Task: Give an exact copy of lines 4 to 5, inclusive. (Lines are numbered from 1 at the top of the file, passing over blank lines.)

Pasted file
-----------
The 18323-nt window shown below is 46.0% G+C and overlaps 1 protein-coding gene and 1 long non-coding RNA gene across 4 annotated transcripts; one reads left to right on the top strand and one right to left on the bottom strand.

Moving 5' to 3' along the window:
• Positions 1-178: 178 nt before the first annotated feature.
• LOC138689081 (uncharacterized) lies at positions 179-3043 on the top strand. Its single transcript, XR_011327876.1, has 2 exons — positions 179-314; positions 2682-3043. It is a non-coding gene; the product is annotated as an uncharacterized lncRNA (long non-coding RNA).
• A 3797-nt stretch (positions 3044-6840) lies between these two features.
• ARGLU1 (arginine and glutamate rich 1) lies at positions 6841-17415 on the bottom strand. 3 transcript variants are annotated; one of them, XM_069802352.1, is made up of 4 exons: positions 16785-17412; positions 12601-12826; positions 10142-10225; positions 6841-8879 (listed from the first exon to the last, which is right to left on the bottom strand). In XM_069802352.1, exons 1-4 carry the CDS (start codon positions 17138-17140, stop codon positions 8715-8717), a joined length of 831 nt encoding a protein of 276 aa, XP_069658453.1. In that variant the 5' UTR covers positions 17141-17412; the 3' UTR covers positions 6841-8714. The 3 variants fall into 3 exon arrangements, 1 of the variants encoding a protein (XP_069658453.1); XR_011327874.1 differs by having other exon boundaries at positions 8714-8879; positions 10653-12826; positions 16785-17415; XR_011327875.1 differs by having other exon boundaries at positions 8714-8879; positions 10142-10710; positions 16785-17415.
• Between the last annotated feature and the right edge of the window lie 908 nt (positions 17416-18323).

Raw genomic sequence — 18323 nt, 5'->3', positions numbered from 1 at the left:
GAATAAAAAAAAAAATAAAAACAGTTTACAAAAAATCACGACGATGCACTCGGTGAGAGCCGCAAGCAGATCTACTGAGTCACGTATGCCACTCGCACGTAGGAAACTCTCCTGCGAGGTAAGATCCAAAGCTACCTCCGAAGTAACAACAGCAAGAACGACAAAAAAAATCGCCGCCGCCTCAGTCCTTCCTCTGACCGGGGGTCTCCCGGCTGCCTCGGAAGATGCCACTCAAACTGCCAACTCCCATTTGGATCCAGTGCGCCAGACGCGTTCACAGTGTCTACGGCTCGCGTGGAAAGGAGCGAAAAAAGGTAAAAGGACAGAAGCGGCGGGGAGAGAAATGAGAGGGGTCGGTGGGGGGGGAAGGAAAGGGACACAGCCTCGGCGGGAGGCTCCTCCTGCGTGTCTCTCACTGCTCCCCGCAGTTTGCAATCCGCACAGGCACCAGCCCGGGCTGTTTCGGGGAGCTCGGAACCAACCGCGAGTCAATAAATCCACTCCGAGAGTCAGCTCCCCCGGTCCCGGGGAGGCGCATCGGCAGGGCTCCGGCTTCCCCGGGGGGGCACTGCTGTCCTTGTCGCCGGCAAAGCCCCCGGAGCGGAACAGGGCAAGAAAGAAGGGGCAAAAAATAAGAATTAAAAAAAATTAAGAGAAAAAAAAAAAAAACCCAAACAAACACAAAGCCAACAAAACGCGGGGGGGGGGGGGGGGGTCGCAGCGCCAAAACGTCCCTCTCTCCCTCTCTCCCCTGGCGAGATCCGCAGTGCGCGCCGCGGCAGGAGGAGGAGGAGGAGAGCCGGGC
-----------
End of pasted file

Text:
• LOC138689081 (uncharacterized) lies at positions 179-3043 on the top strand. Its single transcript, XR_011327876.1, has 2 exons — positions 179-314; positions 2682-3043. It is a non-coding gene; the product is annotated as an uncharacterized lncRNA (long non-coding RNA).
• A 3797-nt stretch (positions 3044-6840) lies between these two features.